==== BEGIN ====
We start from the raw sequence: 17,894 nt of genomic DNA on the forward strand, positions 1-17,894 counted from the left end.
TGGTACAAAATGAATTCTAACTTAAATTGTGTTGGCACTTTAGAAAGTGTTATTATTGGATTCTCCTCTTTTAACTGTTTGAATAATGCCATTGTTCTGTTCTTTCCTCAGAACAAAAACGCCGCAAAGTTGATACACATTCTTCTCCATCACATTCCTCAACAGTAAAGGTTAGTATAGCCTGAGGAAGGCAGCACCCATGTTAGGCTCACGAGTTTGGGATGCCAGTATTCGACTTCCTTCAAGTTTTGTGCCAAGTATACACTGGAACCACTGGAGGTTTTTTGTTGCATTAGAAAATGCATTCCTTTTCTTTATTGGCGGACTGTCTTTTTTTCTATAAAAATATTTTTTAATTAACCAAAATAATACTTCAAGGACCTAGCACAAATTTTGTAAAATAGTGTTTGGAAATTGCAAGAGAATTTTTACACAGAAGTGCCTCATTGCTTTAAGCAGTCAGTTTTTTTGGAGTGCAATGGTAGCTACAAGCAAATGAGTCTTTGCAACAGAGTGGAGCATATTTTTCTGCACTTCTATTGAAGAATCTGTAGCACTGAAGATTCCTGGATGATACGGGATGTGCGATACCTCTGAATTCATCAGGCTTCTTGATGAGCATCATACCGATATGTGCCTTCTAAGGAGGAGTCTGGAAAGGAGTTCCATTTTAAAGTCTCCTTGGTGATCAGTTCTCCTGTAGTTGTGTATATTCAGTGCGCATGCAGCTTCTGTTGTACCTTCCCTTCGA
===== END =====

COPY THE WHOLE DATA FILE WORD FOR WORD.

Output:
We start from the raw sequence: 17,894 nt of genomic DNA on the forward strand, positions 1-17,894 counted from the left end.
TGGTACAAAATGAATTCTAACTTAAATTGTGTTGGCACTTTAGAAAGTGTTATTATTGGATTCTCCTCTTTTAACTGTTTGAATAATGCCATTGTTCTGTTCTTTCCTCAGAACAAAAACGCCGCAAAGTTGATACACATTCTTCTCCATCACATTCCTCAACAGTAAAGGTTAGTATAGCCTGAGGAAGGCAGCACCCATGTTAGGCTCACGAGTTTGGGATGCCAGTATTCGACTTCCTTCAAGTTTTGTGCCAAGTATACACTGGAACCACTGGAGGTTTTTTGTTGCATTAGAAAATGCATTCCTTTTCTTTATTGGCGGACTGTCTTTTTTTCTATAAAAATATTTTTTAATTAACCAAAATAATACTTCAAGGACCTAGCACAAATTTTGTAAAATAGTGTTTGGAAATTGCAAGAGAATTTTTACACAGAAGTGCCTCATTGCTTTAAGCAGTCAGTTTTTTTGGAGTGCAATGGTAGCTACAAGCAAATGAGTCTTTGCAACAGAGTGGAGCATATTTTTCTGCACTTCTATTGAAGAATCTGTAGCACTGAAGATTCCTGGATGATACGGGATGTGCGATACCTCTGAATTCATCAGGCTTCTTGATGAGCATCATACCGATATGTGCCTTCTAAGGAGGAGTCTGGAAAGGAGTTCCATTTTAAAGTCTCCTTGGTGATCAGTTCTCCTGTAGTTGTGTATATTCAGTGCGCATGCAGCTTCTGTTGTACCTTCCCTTCGA